Costa cantábrica by narrow gauge rail
It is remarkable where some ideas come from. The thought of travelling the length of the north coast of Spain by the narrow gauge railway only really hit me during my cycle ride from Kimbolton to Santiago de Compostela last year (click here). When I got to the Spanish border, and started tracing the ancient Camino along the north coast, I kept crossing, and re-crossing, and then running alongside a narrow gauge railway line, and every so often, I would see a small two coach train ambling along or resting in a small station (sometimes in the middle of nowhere).
I discovered this line started at the border with France and, 700kms/450miles later, finished in Ferrol in Galicia. The stretch starting in Bilbao is known as the FEVE (Ferrocarriles de Vía Estrecha), and it was our intention to begin with an artistic ‘pig-out’ at the Guggenheim, hop on the FEVE and trundle the 600 kms to Ferrol, stopping at several places en route to drink in some of the history and, of course, some of the local wines and cider!
If you would like to learn of some of the highlights of this little heralded route, tune in to the next few posts. The train is not a tourist train, even though it runs along an astoundingly beautiful coastline. It is used by local Spaniards to get from A to B, stopping at any of the 250 stations en route (many of them no more than ‘bus shelters’). It is a modern, comfortable two coach train running along a track which, one minute is carving its way through narrow cuttings and forests, and the next minute opens up to magnificent vistas of the rugged coastline on one side, and the jagged peaks of the Picos on the other side.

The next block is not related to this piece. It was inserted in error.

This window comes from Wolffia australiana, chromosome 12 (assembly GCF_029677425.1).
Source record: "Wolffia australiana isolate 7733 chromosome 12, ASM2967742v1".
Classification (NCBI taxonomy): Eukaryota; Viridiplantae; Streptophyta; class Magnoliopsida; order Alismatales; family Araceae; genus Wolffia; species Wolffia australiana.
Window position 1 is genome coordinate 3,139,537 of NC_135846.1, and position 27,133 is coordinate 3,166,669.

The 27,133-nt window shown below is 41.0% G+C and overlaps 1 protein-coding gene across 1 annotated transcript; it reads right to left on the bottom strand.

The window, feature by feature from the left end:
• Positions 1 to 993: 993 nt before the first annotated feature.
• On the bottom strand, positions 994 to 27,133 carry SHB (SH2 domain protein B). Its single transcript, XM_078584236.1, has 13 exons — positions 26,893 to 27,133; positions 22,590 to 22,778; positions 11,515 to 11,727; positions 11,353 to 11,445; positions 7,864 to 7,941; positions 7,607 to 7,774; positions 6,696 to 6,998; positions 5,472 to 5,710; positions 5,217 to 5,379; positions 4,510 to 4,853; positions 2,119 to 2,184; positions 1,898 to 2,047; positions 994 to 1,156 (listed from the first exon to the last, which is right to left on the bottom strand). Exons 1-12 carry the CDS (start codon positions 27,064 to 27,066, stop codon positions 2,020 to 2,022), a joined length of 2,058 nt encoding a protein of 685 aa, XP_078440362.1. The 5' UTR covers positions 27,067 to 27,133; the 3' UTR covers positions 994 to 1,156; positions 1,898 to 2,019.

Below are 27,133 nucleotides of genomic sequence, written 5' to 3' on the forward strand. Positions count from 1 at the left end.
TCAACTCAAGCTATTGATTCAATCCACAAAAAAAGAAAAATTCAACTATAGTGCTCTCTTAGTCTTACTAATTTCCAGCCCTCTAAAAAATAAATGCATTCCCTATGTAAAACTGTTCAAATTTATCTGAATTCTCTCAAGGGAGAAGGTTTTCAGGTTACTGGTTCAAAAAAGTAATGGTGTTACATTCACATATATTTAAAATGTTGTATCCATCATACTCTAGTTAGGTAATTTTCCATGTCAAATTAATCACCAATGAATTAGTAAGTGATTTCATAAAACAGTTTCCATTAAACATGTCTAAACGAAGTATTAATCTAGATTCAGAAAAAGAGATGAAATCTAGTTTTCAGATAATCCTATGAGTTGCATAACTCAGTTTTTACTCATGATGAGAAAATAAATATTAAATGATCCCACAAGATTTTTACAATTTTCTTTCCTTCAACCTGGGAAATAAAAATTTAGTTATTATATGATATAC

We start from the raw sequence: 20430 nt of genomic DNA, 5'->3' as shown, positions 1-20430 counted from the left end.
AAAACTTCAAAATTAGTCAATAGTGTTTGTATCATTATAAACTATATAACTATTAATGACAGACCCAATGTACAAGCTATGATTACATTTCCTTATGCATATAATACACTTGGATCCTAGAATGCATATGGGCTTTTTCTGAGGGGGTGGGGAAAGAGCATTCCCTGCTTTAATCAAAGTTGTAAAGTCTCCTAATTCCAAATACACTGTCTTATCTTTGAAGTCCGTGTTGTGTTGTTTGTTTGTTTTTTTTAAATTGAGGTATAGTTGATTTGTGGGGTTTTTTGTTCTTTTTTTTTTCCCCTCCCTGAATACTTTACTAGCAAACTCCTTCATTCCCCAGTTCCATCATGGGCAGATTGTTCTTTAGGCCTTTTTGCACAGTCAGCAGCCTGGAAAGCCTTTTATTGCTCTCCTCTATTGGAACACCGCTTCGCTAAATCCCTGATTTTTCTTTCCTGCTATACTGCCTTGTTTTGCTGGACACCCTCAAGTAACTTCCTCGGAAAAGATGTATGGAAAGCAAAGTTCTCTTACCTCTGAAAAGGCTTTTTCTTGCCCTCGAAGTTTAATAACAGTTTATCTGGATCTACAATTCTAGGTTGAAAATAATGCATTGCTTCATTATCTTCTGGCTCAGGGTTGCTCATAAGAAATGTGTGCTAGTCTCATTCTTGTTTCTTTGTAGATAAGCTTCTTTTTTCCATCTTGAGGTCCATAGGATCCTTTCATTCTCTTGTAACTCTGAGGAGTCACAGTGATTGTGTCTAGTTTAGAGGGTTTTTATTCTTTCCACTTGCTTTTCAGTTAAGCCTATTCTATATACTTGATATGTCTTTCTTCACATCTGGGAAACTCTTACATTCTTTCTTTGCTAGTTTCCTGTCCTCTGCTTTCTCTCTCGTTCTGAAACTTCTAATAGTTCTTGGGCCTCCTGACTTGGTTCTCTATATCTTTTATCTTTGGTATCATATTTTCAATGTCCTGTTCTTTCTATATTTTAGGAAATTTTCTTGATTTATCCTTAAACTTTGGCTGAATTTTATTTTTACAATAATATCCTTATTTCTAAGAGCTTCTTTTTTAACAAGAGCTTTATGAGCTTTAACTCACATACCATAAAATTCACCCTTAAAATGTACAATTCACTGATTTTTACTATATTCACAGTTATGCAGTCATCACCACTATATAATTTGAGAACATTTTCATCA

If you are a senior, you may want to apply for the Tarjeta Azul (Blue Card) which will give you a 50% discount (if you are over 60 years). We happened to be the very first non-nationals to apply for this card on the very first day the new computer system came into operation, and we discovered they hadn’t adjusted the software to accept Passport numbers (instead of ID cards). We persisted over several days, we chivvied the authorities in Oviedo (where they have their central hub) and……..to cut a long story short, they eventually corrected the software and gave us the Blue Card. If you succeed in getting one for yourself, we will be delighted to receive your acknowledgement of appreciation!
Ahora, a continuar con el viaje……;0)